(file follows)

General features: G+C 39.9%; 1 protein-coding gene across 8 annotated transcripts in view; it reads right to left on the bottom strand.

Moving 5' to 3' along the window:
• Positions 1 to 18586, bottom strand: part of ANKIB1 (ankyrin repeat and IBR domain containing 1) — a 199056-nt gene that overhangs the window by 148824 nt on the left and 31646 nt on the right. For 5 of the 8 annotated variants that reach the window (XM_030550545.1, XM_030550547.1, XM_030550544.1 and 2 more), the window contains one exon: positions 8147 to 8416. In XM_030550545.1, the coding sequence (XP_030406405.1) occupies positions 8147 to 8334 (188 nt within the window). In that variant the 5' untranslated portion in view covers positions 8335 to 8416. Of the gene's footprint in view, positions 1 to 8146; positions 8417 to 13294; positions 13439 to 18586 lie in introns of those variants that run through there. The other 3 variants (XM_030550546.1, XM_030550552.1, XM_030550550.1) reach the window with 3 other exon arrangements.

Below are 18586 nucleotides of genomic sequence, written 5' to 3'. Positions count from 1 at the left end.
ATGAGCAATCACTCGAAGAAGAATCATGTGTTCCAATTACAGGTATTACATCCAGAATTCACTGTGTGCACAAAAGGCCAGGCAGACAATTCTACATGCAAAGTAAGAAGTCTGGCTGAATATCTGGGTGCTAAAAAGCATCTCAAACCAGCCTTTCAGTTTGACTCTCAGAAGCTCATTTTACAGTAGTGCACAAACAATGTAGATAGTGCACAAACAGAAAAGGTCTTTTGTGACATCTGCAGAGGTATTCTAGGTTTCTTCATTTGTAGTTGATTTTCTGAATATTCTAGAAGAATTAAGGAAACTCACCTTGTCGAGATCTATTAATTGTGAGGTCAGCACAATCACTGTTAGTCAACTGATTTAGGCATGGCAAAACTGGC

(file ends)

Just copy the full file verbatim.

General features: G+C 39.9%; 1 protein-coding gene across 8 annotated transcripts in view; it reads right to left on the bottom strand.

Moving 5' to 3' along the window:
• Positions 1 to 18586, bottom strand: part of ANKIB1 (ankyrin repeat and IBR domain containing 1) — a 199056-nt gene that overhangs the window by 148824 nt on the left and 31646 nt on the right. For 5 of the 8 annotated variants that reach the window (XM_030550545.1, XM_030550547.1, XM_030550544.1 and 2 more), the window contains one exon: positions 8147 to 8416. In XM_030550545.1, the coding sequence (XP_030406405.1) occupies positions 8147 to 8334 (188 nt within the window). In that variant the 5' untranslated portion in view covers positions 8335 to 8416. Of the gene's footprint in view, positions 1 to 8146; positions 8417 to 13294; positions 13439 to 18586 lie in introns of those variants that run through there. The other 3 variants (XM_030550546.1, XM_030550552.1, XM_030550550.1) reach the window with 3 other exon arrangements.

Below are 18586 nucleotides of genomic sequence, written 5' to 3'. Positions count from 1 at the left end.
ATGAGCAATCACTCGAAGAAGAATCATGTGTTCCAATTACAGGTATTACATCCAGAATTCACTGTGTGCACAAAAGGCCAGGCAGACAATTCTACATGCAAAGTAAGAAGTCTGGCTGAATATCTGGGTGCTAAAAAGCATCTCAAACCAGCCTTTCAGTTTGACTCTCAGAAGCTCATTTTACAGTAGTGCACAAACAATGTAGATAGTGCACAAACAGAAAAGGTCTTTTGTGACATCTGCAGAGGTATTCTAGGTTTCTTCATTTGTAGTTGATTTTCTGAATATTCTAGAAGAATTAAGGAAACTCACCTTGTCGAGATCTATTAATTGTGAGGTCAGCACAATCACTGTTAGTCAACTGATTTAGGCATGGCAAAACTGGC